Britain’s plan for the union after Britain leaves the European Union with Canada, Australia and New Zealand REVEALED
The plan, revealed by potential future Canadian PM Erin O’Toole MP on the weekend that Britain left the EU, would see Canada, Australia, New Zealand and the UK ease migration, bolster defence sharing and increase trade between the four Commonwealth nations. Together the “natural allies” of 136 million people account for more than £4.3trillion in gross national income and around 10 percent of the world’s wealth. They also share close strategic relationships with the US through the “Five eyes” intelligence community, the American, British, Canadian, Australian and New Zealand Armies’ Program and a programme to provide interoperability between navies.
Because of their similar GDPs, the risk of “brain drain” and “wage dumping” caused by EU Freedom of Movement would not be there, say supporters.
The so-called Canzuk plan, an expansion of the Closer Economic Relations Trade Agreement currently enjoyed between Australia and New Zealand, already has the backing of Boris Johnson, who last year said: “If we can do something better with Australia, Canada and New Zealand we certainly should.”
Last night Bob Seely MP, chair of the Canzuk All Party Parliamentary Group, confirmed the FCO had started to make plans.
Canada’s Conservative Party, currently in opposition, has already formally adopted the plans.
While Justin Trudeau narrowly scraped a victory in October’s elections, popularity for his Liberal Party minority government is waning, leading to the likelihood of a Conservative victory in 18 months.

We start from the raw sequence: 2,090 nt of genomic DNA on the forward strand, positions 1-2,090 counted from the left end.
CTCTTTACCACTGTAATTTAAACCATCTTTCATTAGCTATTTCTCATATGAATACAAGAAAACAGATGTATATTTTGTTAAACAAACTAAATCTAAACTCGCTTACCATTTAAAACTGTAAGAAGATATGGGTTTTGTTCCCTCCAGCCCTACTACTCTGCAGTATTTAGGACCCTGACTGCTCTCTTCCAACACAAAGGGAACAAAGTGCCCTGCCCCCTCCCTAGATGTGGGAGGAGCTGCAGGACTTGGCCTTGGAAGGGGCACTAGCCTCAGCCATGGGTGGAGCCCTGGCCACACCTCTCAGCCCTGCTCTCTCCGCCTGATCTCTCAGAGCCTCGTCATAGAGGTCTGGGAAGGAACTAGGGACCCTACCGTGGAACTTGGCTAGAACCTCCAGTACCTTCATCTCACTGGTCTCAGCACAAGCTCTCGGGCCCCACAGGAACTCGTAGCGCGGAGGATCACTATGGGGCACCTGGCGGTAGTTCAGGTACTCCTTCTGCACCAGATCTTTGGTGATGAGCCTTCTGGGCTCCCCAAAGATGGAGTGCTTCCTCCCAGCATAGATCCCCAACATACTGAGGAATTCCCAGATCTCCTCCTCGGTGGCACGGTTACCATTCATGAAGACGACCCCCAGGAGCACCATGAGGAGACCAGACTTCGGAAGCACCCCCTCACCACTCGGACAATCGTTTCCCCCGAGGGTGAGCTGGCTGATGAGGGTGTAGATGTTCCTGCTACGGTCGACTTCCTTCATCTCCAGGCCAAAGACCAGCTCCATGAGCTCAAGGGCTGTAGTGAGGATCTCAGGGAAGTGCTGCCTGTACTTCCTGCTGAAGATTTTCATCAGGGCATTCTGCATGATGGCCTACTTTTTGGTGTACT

Speaking on the weekend that Britain formally left the EU O’Toole, currently in a Conservative leadership contest, said: “There’s a real chance of another general election within the next 18 months. If I become PM I will prioritise Canzuk through PM Johnson and counterparts in Australia and NZ. There’s a potential this would form a very real working group and lead to substantive efforts right out of the gate.
“There is much interest across all four partners. With Brexit and PM Johnson’s majority, it would be likely well received in Britain.”
Decisions over migration would be decided by a steering group which would “set the agenda”, he said, adding: “If we get a surge in LNG development in British Columbia, there night be an ability for specialised skilled labour from Britain and Australia and New Zealand. This would be mutually beneficial.
“Similarly, it would for the UK to make a case for any early priorities to fill any gaps in the NHS, for instance.
“It’s an obvious step. We’re a natural fit as allies: since our earliest days we have fought together, we have bled together and shared aspirations together.
“We are all Commonwealth members, we are all security partners, we share the same sovereign, the same system of law, the same commitment to human rights and are already partners in a variety of ways, such as student and defence exchanges.
“This is a natural evolution of that an idea that could align perfectly.”
The former Royal Canadian Air Force captain added: “This is the time to deepen and strengthen ties with Canada’s closest allies.
“It would result in an aspirational multilateralism in a time where people are quite cynical about multilateral organisations around the world, where people don’t really share common interests, and which are essentially games played by bad actors.